Meet The Campaigners is a series where campaigners in the music industry tell us about their organisations, what changes they are trying to make and what they are currently working on. Here, Cassie Raine, the co-founder and Director and co-Founder and Creative Director Anna Ehnold-Danailov of Parents and Carers in Performing Arts (PiPA) discusses the organisation’s latest work.
Parents and Carers in Performing Arts (PiPA) is a nationwide organisation raising awareness of the unique challenges facing parents and carers in the performing arts.
PiPA works with employers and industry bodies to develop equality of opportunity, prevent talent loss, enhance artistic output and build a performing arts sector that is inclusive of parents and carers and truly representative of the society it serves.
PiPA’s work has brought about tangible change. In 2017 the PiPA Best Practice Charter was launched; a set of 10 guiding principles developed with and for organisations to support them to work towards becoming more family friendly employers.
PiPA co-Founder and Creative Director Anna Ehnold-Danailov says:
“Seven years ago we were told it wasn’t possible to change the way we work in the performing arts, but we’ve seen a sea change across the theatre sector since then.
From family-friendly welcome packs to alternative rehearsal hours, we are now even seeing backstage and on-stage job shares; and tours that are being booked to ensure performers and crew return home to spend much needed quality time with family.”
In 2022, PiPA published Bittersweet Symphony, reporting on the challenges faced by parents and carers in classical music.
Key findings include:
- Nine out of ten musicians, composers, opera singers and conductors reported turning down work due to caring responsibilities, with mothers and female carers twice as likely as fathers and male carers to turn down work.
- Parents and Carers experience a £6,000 pay penalty, with women, single parents, self-employed and those without social or financial capital being at particularly high risk of facing greater career penalties (up to £8,000 for self-employed women).
- Four out of ten respondents to the survey are thinking of leaving their careers in music due to caring responsibilities.
- 4% of respondents referenced a supportive employer, with the vast majority relying on a network of support from family, partners or friends to help them manage work and family.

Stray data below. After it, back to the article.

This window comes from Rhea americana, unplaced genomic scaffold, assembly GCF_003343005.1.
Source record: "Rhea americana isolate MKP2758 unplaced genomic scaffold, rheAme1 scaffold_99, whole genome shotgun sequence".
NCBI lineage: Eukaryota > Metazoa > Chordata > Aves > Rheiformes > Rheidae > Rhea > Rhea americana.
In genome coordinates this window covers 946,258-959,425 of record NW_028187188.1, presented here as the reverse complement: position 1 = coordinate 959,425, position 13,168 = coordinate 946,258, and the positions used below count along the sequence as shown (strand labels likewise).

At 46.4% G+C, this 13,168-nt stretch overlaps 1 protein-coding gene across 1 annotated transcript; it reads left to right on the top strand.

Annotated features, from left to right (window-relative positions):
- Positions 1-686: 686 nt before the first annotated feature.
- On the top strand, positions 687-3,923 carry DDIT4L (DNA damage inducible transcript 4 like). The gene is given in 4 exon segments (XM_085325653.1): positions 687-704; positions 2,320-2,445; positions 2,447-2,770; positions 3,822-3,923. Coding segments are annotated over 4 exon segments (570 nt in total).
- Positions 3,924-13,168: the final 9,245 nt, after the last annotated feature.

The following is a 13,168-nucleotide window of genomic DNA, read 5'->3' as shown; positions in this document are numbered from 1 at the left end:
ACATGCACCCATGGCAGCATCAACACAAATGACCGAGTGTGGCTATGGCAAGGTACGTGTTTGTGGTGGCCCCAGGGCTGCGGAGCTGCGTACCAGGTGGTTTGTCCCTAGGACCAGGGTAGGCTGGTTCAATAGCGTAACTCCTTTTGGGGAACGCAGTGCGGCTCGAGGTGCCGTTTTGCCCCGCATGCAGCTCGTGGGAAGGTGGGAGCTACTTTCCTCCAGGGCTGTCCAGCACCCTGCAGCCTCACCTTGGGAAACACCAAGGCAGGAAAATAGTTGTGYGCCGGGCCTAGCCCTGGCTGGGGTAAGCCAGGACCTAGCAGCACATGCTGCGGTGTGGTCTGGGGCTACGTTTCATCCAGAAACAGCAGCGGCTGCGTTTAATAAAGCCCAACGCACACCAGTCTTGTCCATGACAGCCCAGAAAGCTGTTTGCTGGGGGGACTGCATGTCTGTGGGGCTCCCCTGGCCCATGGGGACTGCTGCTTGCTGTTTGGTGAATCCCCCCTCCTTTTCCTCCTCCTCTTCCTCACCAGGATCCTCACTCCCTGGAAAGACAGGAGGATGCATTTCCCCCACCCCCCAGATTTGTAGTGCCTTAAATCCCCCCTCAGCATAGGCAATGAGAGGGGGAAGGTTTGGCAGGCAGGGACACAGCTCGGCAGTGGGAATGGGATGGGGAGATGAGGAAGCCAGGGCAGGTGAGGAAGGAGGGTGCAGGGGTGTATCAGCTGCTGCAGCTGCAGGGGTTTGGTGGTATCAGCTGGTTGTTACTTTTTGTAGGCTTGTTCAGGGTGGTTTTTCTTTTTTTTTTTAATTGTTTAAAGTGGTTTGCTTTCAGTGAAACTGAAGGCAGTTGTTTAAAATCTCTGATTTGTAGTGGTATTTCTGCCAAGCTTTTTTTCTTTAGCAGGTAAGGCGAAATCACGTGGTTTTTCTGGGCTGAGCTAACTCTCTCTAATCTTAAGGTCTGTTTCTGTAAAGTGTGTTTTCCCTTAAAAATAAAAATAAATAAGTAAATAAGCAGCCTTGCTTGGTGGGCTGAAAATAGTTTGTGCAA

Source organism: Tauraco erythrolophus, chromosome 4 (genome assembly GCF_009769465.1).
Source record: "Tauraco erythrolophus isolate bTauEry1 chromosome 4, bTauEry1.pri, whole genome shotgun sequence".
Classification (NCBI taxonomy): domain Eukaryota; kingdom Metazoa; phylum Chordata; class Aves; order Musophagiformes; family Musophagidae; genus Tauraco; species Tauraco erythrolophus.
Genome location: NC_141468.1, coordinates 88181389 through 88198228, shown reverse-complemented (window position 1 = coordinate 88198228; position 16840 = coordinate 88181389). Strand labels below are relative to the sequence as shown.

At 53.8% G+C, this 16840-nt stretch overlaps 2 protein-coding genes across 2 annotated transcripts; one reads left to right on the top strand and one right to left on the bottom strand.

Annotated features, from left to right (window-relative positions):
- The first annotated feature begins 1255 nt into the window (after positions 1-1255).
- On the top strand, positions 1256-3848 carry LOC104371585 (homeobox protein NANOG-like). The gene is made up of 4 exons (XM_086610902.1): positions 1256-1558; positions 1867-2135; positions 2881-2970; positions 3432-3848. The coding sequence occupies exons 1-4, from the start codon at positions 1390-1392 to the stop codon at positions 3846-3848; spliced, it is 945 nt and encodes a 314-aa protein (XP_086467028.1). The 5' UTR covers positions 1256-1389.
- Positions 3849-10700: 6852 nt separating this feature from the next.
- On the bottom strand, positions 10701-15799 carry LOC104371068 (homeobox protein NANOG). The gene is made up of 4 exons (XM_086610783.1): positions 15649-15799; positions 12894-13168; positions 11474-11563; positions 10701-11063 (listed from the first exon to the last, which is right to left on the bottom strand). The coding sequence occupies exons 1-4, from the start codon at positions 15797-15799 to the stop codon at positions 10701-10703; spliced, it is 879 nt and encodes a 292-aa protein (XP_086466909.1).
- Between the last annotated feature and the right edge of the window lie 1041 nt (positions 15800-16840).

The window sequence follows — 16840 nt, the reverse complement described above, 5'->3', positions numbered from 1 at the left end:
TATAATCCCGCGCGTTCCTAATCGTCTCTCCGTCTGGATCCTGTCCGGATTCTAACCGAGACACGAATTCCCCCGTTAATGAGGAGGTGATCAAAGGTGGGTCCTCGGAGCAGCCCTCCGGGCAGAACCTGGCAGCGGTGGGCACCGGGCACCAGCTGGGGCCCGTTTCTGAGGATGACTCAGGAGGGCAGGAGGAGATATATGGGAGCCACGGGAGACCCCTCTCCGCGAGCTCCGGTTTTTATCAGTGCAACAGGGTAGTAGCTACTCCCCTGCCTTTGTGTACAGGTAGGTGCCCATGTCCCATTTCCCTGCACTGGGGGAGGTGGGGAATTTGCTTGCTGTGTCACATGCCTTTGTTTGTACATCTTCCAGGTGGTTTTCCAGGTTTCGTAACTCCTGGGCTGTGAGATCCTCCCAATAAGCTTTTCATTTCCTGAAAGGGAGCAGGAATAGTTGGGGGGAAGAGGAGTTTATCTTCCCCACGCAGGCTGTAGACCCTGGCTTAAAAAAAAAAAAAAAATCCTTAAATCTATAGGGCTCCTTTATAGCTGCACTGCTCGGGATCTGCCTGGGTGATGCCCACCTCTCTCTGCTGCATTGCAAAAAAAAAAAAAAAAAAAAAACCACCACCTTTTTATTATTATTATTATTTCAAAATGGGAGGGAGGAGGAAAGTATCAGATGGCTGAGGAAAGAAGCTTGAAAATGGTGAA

Cassie Raine, PiPA co-Founder and Executive Director, who led the research says:
“The fact that just 4% of survey respondents referenced a supportive employer in music is worrying, but also presents a huge opportunity for the sector.
“We have accumulated a library of resources, ‘how-to’ guides and case studies through working with a range of organisations of all scales, from touring to producing to receiving companies and venues.
“Through sharing these insights and learning it’s our aim to reverse that figure and ensure that employers are fully equipped to sustainably support parents and carers in music.”
In 2022, PiPA collaborated with UK Music to drill into insights on caring responsibilities in the music industry via the biennial Diversity Report. It brought data on parents and carers that was a first for the music sector:
- The survey revealed that parents and carers are underrepresented in the music industry (29.7% compared to 44% of UK working population).
- Of the 68% respondents with no care responsibilities, the majority are female, pointing to a loss of female talent when they become mothers or carers.
2023 will see PiPA launch its programme in music and is currently working with partners in music to develop a music specific charter.
Anna concludes: “The development of a PiPA music-specific best practice charter will create a shared vision for change for the sector from which we can progress our support programme and develop a bespoke range of resources for employers and individuals in music, increasing resilience across the sector through flexibility, community and provision.
“PiPA aims to ensure the music sector is accessible and inclusive of parents and carers and reflective of wider UK society.”
Find out more about PiPA here.
Read the Diversity Report 2023 here.Back to news